Grimpen Mire ‘A Plague Upon Your Houses’ CD 2012
Could this be a case of ‘going through the motions’? I’m not talking about the review either.
Right then, let’s introduce the band – a sturdy act that hail from the birthplace of metal, Grimpen Mire offer up their debut album here; five tracks and forty three minutes of heavy punishing doom (now there’s a woefully over-used description, but a fitting one). I saw this three piece in Stoke a while back supporting Cough and they were a tight and powerful experience, full of promise.
So coupling my appreciation of the excellent ‘Death On The Moor’ EP from 2008, I was prepared to have my fetid socks blown off by the return of the true-metal power of the industrial West Midlands.
Unfortunately I can only report an overall feeling of being underwhelmed here. The opening number, ‘Bloodcult Reborn’(no marks for originality with the song title there), is a pleasing enough mid-tempo lurch through a charred wilderness that takes its cue from the usual doom, crust, sludge, metal and death influences, as do the rest of the four well-structured and lengthy tracks that comprise this long player, but there is something distinctly lacking here that was there in abundance on the EP.
Forgive me for sounding a little off-hand or jaded, but this is just another heavy album. True, every track is a solid and suitably grimy paean to the power of the down-tuned six string, and the instruments are played well and the singer scrapes his vocal chords with fitting angst and misery and the song titles reflect the typical interest in the occult. But that is it. In a ‘market’ that is soaked through with brilliant and innovative bands, Grimpen Mire need a little something else to lift their doom out of the predictable noise of so many similar sounding bands out there, and that something else is the ability to write a decent song that sticks in your head after you’ve heard it. I’m not expecting the fucking Beach Boys either. I don’t mean close harmonies and classic pop moments, but Grimpen Mire sound like they’ve written one average song for the album and cut it into five segments. I’ve played this disc dozens of times now but not one track hooks into my memory or fills me with even a sliver of the spine tingle of musical excitement.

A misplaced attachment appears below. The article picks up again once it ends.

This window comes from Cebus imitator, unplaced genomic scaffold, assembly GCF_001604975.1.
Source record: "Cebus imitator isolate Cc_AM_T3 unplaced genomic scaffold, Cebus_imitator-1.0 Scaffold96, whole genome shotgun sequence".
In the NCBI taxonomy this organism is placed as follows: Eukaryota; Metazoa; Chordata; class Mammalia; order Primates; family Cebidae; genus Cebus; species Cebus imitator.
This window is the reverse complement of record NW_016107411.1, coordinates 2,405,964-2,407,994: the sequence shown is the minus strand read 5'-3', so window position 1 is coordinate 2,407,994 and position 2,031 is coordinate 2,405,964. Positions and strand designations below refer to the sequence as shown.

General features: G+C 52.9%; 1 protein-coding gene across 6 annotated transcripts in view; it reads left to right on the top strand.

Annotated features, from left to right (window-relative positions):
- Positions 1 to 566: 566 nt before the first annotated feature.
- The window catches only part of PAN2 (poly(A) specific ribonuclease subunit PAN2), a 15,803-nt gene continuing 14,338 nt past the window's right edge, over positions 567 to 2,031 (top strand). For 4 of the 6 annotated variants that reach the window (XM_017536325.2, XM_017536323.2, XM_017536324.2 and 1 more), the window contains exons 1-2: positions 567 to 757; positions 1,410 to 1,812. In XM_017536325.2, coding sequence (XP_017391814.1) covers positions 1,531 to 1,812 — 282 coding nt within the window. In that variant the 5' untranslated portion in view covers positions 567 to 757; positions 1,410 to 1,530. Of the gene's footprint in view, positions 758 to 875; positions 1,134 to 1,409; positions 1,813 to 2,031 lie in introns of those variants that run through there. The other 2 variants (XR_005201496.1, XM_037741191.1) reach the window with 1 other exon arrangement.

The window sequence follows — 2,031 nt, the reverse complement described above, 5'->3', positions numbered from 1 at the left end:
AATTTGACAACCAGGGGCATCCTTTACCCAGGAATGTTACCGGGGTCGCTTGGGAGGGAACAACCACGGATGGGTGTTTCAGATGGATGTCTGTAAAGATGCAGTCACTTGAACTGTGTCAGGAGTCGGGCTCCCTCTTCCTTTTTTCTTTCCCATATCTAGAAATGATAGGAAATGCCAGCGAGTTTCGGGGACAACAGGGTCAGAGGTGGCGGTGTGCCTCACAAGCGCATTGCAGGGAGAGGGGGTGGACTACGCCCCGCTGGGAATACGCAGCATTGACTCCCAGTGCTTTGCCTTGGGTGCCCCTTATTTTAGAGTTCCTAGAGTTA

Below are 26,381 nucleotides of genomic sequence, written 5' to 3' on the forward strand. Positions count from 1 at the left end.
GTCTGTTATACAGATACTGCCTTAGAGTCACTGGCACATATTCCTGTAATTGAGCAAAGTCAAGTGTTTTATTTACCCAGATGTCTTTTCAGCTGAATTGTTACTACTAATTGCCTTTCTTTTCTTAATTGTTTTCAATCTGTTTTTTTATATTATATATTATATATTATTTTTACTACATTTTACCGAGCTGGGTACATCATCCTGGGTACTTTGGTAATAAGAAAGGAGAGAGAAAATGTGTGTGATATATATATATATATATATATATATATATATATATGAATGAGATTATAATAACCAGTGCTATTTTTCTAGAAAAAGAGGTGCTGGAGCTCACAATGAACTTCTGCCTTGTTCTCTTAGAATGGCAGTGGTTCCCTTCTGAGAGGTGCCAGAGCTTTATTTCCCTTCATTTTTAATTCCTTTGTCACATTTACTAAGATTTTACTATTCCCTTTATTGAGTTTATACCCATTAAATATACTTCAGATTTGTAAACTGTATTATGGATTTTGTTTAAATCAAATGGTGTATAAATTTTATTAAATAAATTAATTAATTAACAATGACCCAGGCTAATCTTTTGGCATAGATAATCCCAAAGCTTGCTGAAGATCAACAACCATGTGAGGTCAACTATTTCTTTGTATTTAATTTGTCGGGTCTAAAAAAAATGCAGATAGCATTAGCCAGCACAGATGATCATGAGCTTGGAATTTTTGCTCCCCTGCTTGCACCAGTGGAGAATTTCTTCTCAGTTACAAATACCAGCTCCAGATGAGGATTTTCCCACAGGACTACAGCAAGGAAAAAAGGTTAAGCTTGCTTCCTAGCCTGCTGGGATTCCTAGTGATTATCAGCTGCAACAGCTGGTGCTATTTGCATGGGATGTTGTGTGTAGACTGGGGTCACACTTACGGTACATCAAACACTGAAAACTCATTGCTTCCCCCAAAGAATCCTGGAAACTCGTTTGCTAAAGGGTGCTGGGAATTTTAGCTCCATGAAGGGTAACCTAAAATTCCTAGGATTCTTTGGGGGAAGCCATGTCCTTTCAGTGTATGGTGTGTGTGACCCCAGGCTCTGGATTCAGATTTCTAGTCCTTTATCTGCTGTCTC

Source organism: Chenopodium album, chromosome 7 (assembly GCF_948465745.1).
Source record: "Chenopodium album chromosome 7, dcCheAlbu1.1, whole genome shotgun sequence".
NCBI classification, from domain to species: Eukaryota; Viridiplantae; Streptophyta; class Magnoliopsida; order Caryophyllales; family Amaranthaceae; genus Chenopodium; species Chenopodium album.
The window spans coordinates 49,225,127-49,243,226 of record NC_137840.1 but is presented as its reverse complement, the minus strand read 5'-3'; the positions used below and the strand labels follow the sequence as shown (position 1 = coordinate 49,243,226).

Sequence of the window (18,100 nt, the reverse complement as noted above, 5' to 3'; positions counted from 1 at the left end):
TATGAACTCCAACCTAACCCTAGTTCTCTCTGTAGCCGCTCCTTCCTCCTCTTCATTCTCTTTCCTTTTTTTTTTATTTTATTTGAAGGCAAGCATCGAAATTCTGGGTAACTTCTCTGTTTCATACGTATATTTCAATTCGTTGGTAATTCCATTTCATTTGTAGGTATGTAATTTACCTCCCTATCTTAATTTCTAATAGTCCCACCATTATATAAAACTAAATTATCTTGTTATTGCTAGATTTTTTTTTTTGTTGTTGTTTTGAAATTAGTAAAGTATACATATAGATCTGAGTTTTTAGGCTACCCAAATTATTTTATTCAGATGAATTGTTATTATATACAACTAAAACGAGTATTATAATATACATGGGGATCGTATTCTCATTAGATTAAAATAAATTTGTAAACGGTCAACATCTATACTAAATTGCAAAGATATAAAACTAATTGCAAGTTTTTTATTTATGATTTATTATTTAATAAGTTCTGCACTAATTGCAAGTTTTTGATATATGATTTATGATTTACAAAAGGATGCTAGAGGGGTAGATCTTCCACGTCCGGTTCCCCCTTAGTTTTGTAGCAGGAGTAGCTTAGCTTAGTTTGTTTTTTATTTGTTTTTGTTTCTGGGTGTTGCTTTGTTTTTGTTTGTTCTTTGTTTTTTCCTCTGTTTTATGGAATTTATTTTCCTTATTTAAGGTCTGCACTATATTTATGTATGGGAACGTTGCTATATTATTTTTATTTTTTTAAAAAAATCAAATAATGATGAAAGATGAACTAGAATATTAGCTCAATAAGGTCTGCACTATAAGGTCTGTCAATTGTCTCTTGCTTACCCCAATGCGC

The groaning and leaden riffs of tracks like ‘All Mans Fears’ and ‘Cross The Rubicon’ cannot sustain interest alone – I’m crying out for some energy and passion here. A band has got to sound like they FUCKING MEAN IT. Believe me, I do feel a tight bastard saying this but I owe my conviction to the truth as I hear it – there simply isn’t one song on this album that grabs my attention and holds it. My focus wanders away and my mind fills up with thoughts of what I’m having for tea interspersed with the usual vague pornographic projections.
Indeed, there are frequent forays by the guitarist into interesting territory (atmospheric use of minor chords and atonal string bending etc), and the band do kind of hit the money in the opening bars of the last track, ‘Black Mass Hallucinations’, but generally I really feel this is a run-of-the-mill offering that falls quite some way below the standard set by their fantastic debut EP. I am simply disappointed. I really wanted to love this one, but after a good month of regular spinning, I just can’t raise the enthusiasm. Come on lads – play the ep back, and remind yourselves of what you really can do.
Label: At War With False Noise
Scribed by: Adam Stone